“If we fail to acknowledge the reality of the growing role of government in the economy, insisting instead on fighting 21st-century wars with 20th-century terms and tactics, then we are doomed to a fractious and unedifying debate. The sooner we understand where we truly stand, the sooner we can think more clearly about how to use government in today’s world.” — Newsweek, February 7th, 2009

Meacham and Thomas were certainly very hopeful, but that was back in the euphoric days of early February when Mr. Obama seemed unstoppable.  What is funny is that contrary to the title, they do not make a good case at all that we are “all socialists now.”

Like President Obama and his party, they are rediscovering that America is indeed a center-right country.  Data from polls like this one from Gallup likely have them crying over their wine and brie.

3 responses to “GALLUP: Americans think gov’t doing too much

  1. What it really indicates is the majority of Americans don’t understand economics. Had the government not pumped all that money into the economy, the situation would be far worse than it is, today.

    And if the government doesn’t do a better job regulating the investment industry the problem will happen, again.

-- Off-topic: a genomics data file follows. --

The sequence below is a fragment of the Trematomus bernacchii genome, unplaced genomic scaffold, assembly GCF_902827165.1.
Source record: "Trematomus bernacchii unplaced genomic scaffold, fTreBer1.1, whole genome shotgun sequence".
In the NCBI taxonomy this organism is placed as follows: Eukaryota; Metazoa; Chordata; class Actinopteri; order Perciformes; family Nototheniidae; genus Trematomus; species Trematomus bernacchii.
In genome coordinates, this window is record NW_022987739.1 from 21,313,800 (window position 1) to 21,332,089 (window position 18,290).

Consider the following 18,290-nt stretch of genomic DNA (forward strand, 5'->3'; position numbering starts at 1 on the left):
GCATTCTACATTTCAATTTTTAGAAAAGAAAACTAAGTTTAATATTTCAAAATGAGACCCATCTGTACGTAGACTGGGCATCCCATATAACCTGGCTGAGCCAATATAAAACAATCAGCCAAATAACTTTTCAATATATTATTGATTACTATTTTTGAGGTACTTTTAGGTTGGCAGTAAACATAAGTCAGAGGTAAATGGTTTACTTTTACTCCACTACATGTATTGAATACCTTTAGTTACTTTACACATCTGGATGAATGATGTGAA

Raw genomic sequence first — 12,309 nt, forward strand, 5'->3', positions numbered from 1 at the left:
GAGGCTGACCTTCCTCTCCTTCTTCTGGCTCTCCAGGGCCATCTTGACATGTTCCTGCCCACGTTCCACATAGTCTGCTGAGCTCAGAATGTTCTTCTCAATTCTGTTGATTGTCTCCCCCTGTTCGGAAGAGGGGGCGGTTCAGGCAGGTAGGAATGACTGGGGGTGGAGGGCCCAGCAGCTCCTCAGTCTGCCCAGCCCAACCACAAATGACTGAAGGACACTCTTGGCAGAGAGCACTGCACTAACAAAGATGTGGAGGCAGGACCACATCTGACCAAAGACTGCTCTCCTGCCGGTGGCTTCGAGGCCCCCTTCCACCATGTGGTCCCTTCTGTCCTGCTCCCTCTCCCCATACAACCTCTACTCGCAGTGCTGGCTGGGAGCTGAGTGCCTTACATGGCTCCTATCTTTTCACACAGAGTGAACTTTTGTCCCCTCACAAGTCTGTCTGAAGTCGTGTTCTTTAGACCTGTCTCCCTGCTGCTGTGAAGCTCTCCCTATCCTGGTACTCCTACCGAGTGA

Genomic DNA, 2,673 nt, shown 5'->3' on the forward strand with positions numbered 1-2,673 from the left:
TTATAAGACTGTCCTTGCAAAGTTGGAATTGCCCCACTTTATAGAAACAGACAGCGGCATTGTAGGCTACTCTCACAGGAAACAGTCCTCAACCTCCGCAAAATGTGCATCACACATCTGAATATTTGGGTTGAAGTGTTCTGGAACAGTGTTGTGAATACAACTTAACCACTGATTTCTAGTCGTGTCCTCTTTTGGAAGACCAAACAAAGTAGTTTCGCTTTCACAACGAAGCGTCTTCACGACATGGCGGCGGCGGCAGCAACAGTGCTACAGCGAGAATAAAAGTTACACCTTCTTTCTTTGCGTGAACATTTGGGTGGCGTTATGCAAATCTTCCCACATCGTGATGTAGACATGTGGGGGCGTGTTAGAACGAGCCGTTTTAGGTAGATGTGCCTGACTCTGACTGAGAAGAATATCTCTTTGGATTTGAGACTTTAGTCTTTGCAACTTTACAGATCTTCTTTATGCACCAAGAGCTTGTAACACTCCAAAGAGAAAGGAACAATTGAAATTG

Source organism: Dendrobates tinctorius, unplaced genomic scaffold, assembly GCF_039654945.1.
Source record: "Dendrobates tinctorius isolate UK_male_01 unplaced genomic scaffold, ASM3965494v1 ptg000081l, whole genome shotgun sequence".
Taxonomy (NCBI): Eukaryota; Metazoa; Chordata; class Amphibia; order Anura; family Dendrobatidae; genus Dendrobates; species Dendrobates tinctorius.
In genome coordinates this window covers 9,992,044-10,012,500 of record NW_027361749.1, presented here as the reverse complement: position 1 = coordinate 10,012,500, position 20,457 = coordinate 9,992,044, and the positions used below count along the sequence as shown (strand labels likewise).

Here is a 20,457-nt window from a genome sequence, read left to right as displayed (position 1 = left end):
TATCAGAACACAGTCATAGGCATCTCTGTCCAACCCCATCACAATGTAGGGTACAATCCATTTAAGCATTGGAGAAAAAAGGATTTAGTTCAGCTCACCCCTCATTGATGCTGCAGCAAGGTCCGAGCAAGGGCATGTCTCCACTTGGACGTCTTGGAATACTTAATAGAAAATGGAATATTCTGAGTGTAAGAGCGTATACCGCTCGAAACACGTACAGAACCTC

I’m reminded of my teenage kids, who chafed at the regulations I put on them, but many kids who were not regulated, now are druggies, in jail or dead.

  2. Rodger,

    I cannot argue with your first sentence, in fact I would go further and say that most in Congress are in the same ignorant boat.

    I cannot agree completely with your second statement about pumping ‘all that money into the economy’ as it is too general. In the collection of TARP and the auto bailouts and the so-called stimulus package, there were some good things done and a lot of bad.

    A *HUGE* part of what happened was caused by easy money Fed policy and the actions of HUD/Fannie/Freddie setting the rules and distorting the market, actually creating a huge market for subprime loans by requiring a certain percentage of them. I think that more regulation is not necessarily the right thing, perhaps different ones and less PC lending being pushed into the private sector by the public sector. The politicans and their friends in the media have done a good job of trying to paint this as just a bunch of evil greedy investment people, and you can certainly find examples of greed and of stupidity in bundling mortgages as securities, but the US Government was a massive part of the financial collapse. Pardon me if I scoff at the image of that same government riding in on its white horse to save me.

  3. Rob,
    “Greed” describes the other guy. You are ambitious . I am smart.

    Anyway, the situation is massively complex. People point to one aspect and say, “That’s what caused it,” but there is no one “that.” Many things contributed.

    There is, however, one common denominator that preceded every depression in U.S. history (all 6), and every recession for the past 50 years (all 9): A reduction in federal debt growth. Amazing, huh?

    You can see the data and charts at

    If all 15 incidents are merely coincidence, they sure are a remarkable coincidence.

    Rodger Malcolm Mitchell